This paper reviews some of the important technical barriers that must be overcome to achieve truly efficient flying adaptive micro air vehicles (MAVs). As defined by the Defense Advanced Research Agency (DARPA), MAVs are vehicles with no length dimension greater than 6 inches. These vehicles typically weigh less than 100 grams and some can fly for approximately 30 minutes. Over the past decade significant progress has been made in developing these small-scale mechanical flying machines. However, there is still much work to be done if these vehicles are to approach the efficiency and performance of biological fliers. This paper reviews the status of current miniature mechanical flying machines and compares their performance with common biological flyers such as birds, and small insects. This comparison reveals that advances in aerodynamic efficiency, lightweight and adaptive wing structures, energy conversion/propulsion systems and flight control are required to match or exceed the performance of natureaEURO (TM)s great flyers.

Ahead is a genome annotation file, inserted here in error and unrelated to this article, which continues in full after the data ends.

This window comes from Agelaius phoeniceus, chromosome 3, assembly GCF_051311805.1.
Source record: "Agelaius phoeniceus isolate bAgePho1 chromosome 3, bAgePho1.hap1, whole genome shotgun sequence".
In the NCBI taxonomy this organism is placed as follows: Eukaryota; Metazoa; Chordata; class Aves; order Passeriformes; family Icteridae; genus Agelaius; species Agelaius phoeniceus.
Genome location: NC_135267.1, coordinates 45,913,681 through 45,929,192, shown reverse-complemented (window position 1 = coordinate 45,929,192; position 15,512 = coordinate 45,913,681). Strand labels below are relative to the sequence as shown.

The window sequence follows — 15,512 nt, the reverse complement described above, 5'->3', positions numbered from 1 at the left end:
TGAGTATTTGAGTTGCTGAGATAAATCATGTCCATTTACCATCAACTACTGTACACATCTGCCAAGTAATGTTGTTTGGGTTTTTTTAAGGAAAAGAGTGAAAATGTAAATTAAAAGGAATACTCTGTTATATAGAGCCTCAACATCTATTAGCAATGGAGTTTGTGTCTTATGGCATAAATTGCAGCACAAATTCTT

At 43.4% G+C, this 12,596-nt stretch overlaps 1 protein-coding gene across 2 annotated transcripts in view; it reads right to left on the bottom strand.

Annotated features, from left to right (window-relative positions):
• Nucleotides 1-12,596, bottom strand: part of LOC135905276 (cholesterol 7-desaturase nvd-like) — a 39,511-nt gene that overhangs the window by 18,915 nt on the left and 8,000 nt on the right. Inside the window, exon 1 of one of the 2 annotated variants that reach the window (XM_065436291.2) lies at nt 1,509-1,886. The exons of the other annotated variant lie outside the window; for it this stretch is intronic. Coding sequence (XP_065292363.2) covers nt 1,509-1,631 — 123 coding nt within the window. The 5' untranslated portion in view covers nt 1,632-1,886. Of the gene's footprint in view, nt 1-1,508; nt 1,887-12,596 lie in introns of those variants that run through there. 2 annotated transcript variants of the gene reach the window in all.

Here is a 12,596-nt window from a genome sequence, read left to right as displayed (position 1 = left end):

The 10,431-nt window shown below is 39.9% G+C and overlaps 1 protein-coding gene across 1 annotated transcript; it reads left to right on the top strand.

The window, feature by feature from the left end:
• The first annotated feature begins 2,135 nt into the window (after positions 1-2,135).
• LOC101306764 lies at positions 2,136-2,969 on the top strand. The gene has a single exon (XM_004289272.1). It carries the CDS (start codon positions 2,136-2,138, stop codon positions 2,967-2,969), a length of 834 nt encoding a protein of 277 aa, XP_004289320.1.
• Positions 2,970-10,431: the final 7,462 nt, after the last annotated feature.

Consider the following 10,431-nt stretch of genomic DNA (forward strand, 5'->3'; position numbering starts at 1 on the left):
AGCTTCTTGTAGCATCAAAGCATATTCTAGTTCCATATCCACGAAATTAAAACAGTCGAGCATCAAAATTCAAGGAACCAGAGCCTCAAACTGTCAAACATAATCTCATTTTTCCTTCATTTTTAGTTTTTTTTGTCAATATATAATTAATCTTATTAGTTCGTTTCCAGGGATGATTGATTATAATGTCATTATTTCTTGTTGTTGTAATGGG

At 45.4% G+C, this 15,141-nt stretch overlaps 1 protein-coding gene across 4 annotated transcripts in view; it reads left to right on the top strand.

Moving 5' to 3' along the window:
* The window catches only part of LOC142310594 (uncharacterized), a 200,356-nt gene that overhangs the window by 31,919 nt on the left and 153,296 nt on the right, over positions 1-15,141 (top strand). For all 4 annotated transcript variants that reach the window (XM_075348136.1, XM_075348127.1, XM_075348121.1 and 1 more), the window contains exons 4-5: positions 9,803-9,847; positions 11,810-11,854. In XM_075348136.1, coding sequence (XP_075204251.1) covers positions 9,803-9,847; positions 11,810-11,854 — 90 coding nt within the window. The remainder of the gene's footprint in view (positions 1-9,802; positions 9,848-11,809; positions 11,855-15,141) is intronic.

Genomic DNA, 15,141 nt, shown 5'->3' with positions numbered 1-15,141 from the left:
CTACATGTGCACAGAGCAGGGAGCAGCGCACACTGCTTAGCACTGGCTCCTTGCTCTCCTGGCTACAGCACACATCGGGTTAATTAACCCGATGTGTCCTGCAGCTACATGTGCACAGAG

Norman Wereley is Department Chair, Minta Martin Professor of Aerospace Engineering, Fellow: AIAA, ASME, IOP, SPIE, AHS, Director, Composites Research Laboratory (CORE), Department of Aerospace Engineering.